Adult Health Nurse Practitioners (ANPs) are defined almost as much by what they don’t do as by what they do. They don’t specialize in an area such as pediatrics or gerontology, and they don’t specifically treat men’s or women’s health issues. They are essentially the primary care providers for adolescents through middle aged adults. They diagnose and treat health problems and teach the preventive care that adults commonly need. Anything outside of this scope would be generally be referred to a specialist.
Typical days include consulting with patients, performing physical examinations, and being the first person consulted about irregular moles, women’s health issues, menopausal treatments, colds and flu, and providing adult immunizations. They provide the same basic care that your family doctor would.
Degree Options and Career Information
Courses in most adult health nurse practitioner programs typically include diagnostic reasoning, a theoretical foundation in nursing practices, management of acute and chronic health problems and gerontological nursing. The economics of health and insurance policies, as well as other professional issues are also covered, in addition to pharmacotherapeutics, disease prevention strategies and testing, and clinical decision making as a primary care nurse practitioner. This program covers a broad spectrum of health care methodologies.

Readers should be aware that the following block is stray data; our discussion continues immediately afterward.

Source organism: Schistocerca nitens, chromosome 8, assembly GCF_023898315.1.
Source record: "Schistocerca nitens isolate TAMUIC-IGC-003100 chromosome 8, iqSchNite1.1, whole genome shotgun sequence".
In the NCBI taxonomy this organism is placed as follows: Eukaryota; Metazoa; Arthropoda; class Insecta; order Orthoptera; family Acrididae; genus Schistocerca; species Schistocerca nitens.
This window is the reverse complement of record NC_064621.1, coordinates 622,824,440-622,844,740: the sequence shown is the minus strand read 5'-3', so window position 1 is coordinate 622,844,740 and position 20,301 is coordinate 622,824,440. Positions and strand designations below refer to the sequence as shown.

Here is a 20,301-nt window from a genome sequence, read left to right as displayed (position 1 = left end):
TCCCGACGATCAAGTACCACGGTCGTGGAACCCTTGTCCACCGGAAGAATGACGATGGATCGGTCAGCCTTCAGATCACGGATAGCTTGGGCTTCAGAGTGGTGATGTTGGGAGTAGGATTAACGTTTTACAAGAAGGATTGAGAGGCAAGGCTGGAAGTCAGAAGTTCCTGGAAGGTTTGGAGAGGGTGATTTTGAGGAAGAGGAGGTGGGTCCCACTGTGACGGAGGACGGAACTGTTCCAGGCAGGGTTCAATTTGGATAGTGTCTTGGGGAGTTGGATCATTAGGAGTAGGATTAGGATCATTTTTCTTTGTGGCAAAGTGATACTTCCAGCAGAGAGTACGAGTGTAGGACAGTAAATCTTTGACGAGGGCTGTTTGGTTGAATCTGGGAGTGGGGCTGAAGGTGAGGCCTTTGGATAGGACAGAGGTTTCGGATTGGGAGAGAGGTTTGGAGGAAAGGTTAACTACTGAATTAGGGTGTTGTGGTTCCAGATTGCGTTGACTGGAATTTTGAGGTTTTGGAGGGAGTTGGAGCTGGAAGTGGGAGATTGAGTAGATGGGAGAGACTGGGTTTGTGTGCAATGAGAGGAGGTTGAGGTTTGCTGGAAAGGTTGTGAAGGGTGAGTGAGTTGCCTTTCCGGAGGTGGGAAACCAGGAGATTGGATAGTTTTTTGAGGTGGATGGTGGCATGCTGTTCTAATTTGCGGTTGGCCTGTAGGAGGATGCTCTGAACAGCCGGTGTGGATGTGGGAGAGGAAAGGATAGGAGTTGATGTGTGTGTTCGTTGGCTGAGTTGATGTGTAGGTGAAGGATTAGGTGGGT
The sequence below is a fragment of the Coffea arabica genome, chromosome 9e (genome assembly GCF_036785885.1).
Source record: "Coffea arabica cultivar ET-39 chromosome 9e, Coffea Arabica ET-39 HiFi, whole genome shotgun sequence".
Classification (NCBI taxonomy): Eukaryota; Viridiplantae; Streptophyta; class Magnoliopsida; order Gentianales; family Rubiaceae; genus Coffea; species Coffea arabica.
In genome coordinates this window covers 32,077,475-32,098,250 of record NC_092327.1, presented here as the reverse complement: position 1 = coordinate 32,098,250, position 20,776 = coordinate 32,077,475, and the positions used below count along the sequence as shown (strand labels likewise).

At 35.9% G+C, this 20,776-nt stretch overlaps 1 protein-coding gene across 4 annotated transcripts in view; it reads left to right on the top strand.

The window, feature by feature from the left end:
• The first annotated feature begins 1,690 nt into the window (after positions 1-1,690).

- ANP Requirements: To become an ANP, you must be a certified registered nurse (RN) to apply for the program, hold at least a master’s degree, and pass the National Board certification.
- Work Environment: ANPs work in a variety of settings including community health centers, health maintenance organizations (HMOs), hospitals, clinics, nursing schools, schools and colleges, doctors’ offices, public health departments, walk-in clinics, and a number of other settings.
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